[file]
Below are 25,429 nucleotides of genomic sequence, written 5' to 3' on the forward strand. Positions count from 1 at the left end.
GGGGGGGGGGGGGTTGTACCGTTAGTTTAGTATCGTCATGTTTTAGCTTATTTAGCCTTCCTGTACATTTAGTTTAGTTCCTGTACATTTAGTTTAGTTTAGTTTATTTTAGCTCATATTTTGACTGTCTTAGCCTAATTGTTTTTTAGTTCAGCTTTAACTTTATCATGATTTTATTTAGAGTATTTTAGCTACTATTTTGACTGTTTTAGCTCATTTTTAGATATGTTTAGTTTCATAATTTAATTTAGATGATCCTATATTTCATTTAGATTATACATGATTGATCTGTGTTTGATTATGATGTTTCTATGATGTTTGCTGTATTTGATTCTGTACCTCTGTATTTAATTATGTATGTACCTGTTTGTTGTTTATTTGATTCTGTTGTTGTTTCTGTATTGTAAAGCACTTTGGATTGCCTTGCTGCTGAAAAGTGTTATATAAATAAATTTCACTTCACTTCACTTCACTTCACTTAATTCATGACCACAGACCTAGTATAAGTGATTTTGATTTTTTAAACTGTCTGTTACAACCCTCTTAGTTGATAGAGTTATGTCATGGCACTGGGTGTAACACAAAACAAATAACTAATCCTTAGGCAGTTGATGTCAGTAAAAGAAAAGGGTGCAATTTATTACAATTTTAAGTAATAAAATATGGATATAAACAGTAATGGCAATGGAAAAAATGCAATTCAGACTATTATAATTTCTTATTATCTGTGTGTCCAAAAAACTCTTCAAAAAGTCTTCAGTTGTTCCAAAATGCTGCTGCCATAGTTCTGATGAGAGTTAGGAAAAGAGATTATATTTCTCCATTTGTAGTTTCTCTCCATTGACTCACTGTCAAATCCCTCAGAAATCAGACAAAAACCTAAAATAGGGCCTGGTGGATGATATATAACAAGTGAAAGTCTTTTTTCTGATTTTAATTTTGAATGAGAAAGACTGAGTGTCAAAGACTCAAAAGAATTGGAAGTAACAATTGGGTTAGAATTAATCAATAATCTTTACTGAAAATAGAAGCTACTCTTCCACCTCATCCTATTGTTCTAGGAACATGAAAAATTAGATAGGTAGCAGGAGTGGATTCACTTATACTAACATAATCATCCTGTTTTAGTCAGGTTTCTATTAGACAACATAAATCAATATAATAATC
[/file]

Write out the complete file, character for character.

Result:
Below are 25,429 nucleotides of genomic sequence, written 5' to 3' on the forward strand. Positions count from 1 at the left end.
GGGGGGGGGGGGGTTGTACCGTTAGTTTAGTATCGTCATGTTTTAGCTTATTTAGCCTTCCTGTACATTTAGTTTAGTTCCTGTACATTTAGTTTAGTTTAGTTTATTTTAGCTCATATTTTGACTGTCTTAGCCTAATTGTTTTTTAGTTCAGCTTTAACTTTATCATGATTTTATTTAGAGTATTTTAGCTACTATTTTGACTGTTTTAGCTCATTTTTAGATATGTTTAGTTTCATAATTTAATTTAGATGATCCTATATTTCATTTAGATTATACATGATTGATCTGTGTTTGATTATGATGTTTCTATGATGTTTGCTGTATTTGATTCTGTACCTCTGTATTTAATTATGTATGTACCTGTTTGTTGTTTATTTGATTCTGTTGTTGTTTCTGTATTGTAAAGCACTTTGGATTGCCTTGCTGCTGAAAAGTGTTATATAAATAAATTTCACTTCACTTCACTTCACTTCACTTAATTCATGACCACAGACCTAGTATAAGTGATTTTGATTTTTTAAACTGTCTGTTACAACCCTCTTAGTTGATAGAGTTATGTCATGGCACTGGGTGTAACACAAAACAAATAACTAATCCTTAGGCAGTTGATGTCAGTAAAAGAAAAGGGTGCAATTTATTACAATTTTAAGTAATAAAATATGGATATAAACAGTAATGGCAATGGAAAAAATGCAATTCAGACTATTATAATTTCTTATTATCTGTGTGTCCAAAAAACTCTTCAAAAAGTCTTCAGTTGTTCCAAAATGCTGCTGCCATAGTTCTGATGAGAGTTAGGAAAAGAGATTATATTTCTCCATTTGTAGTTTCTCTCCATTGACTCACTGTCAAATCCCTCAGAAATCAGACAAAAACCTAAAATAGGGCCTGGTGGATGATATATAACAAGTGAAAGTCTTTTTTCTGATTTTAATTTTGAATGAGAAAGACTGAGTGTCAAAGACTCAAAAGAATTGGAAGTAACAATTGGGTTAGAATTAATCAATAATCTTTACTGAAAATAGAAGCTACTCTTCCACCTCATCCTATTGTTCTAGGAACATGAAAAATTAGATAGGTAGCAGGAGTGGATTCACTTATACTAACATAATCATCCTGTTTTAGTCAGGTTTCTATTAGACAACATAAATCAATATAATAATC